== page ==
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Wake up and taste the coffee

When it comes to coffee, although the texture and appearance of a cup are extremely important, there is arguably nothing more important than taste and aroma.

Therefore, in order to really savour the drink and better understand quality control processes, it is useful to know a little something about the science behind how we taste and how this relates to our industry.

When it comes to coffee, cupping is the name given to the method by which blends are tasted, tested and assessed. Carried out by experts, it is intended to determine the character of a particular coffee and check for quality, with tasters mapping the flavour of a particular brew by carrying out a series of careful tests.

Creating a profile

Gathering this information is what enables traders and roasters to make choices based on a particular coffee's profile. One useful tool for assessing this data is the coffee flavour wheel, which essentially is an organised chart containing a glossary of terms commonly used to describe coffee.

Not only does the wheel ensure professionals are all using the same terminology for describing similar flavours and aromas, but it also sits certain key terms alongside each other in carefully calculated taste and aroma spheres, helping individuals to understand where and how different profiles relate to each other.

The wheel also distinguishes between aromas and tastes, with generally much more scope for aromas to choose between than there are tastes.

But what about the science behind it all – what is the difference between flavour, taste and aroma?

What is taste?

One of the five traditional senses, taste is the sensory impression of substances on the tongue and is described in the Oxford English Dictionary as "the sensation of flavour perceived in the mouth and throat on contact with a substance".

However, it is intrinsically connected to sense of smell and touch to create flavour – not to be confused as a synonym for taste – which is a combination of sensations including aroma, temperature, taste and texture.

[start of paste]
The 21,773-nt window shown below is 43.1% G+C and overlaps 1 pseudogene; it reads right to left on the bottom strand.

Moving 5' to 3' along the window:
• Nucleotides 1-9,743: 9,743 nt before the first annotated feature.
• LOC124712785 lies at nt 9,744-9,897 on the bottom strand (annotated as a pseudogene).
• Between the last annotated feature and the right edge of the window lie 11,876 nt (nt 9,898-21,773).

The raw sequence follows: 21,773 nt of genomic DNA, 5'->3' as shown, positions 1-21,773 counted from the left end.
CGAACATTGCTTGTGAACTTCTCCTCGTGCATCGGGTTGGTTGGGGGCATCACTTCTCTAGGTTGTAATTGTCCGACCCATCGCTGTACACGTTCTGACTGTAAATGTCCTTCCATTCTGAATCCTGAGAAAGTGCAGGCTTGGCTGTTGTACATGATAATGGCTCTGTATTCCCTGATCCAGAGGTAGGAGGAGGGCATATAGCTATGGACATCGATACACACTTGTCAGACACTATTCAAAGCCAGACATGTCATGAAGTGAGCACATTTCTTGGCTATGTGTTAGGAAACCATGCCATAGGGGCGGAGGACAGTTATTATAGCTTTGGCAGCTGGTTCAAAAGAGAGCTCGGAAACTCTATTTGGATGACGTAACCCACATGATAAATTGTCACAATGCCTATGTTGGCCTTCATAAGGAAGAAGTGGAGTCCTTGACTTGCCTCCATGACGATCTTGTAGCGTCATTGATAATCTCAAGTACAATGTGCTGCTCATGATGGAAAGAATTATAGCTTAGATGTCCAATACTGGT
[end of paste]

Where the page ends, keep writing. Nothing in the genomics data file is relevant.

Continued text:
There are five categories of taste – sourness, saltiness, bitterness, sweetness and umami. Each of these can be differentiated between by taste buds and the last one, only identified in the 20th century, "smooths out bitterness in coffee and tea", according to a Food Technology article.

Sense of smell plays an important role in the perception of flavour and, combined with taste, produces the sensation of flavour. In fact, while taste is limited to the basic categories, scents are rather more limitless in range – arguably why the coffee wheel outlines many more different possible aromas than tastes.

How do we taste?

The sense of taste is produced when something reacts chemically with the receptors on our taste buds.

Thousands of taste buds are located on the tongue, with more in the throat, and the back, roof and sides of the mouth, with each comprising dozens of receptor cells.

Perception of taste is strongly linked to smell. Indeed, if you hold your nose while tasting food and drink that have a strong smell, like coffee or basil leaves, it is much more difficult to perceive their distinctive flavour.

What affects taste?

Sense of taste tends to deteriorate with age as people gradually lose receptors and can be significantly affected if your sense of smell is disrupted. Anosmia is the medical term for losing one's sense of smell and can be caused by a range of conditions, including the common cold, head injuries, certain medications or a congenital defect.

This substantially reduces the ability of people to taste things, as 80 per cent of the flavour of food and drink comes from sense of smell. This is why if a cupper has a cold, they are not able to carry out their job well enough and will generally need a substitute!

What are the features of the taste of coffee?

As aforementioned, aroma and taste are the key components that make up the flavour of coffee and, during cupping, Master Tasters sniff and slurp samples, writing specific terms to describe aspects of their character – for example caramel, earthy, floral, spicy, woody, bitter, salty or nutty. Without both smell and taste, these experts would not be able detect these qualities as easily – if at all – and certainly would struggle to distinguish between different ones.

Specialists in the field of coffee tasting are often able to determine between the distinctive tastes of different botanical varieties of coffee bean and the various regions in which the plant is grown. However, you don't have to be an expert in cupping to appreciate the taste of a great cup of coffee or to savour the wide range of flavours available.

To find out more about the art of cupping coffee and forming profiles of different varieties, give us a call today, as we have open cupping sessions from time to time to which you may like to come along.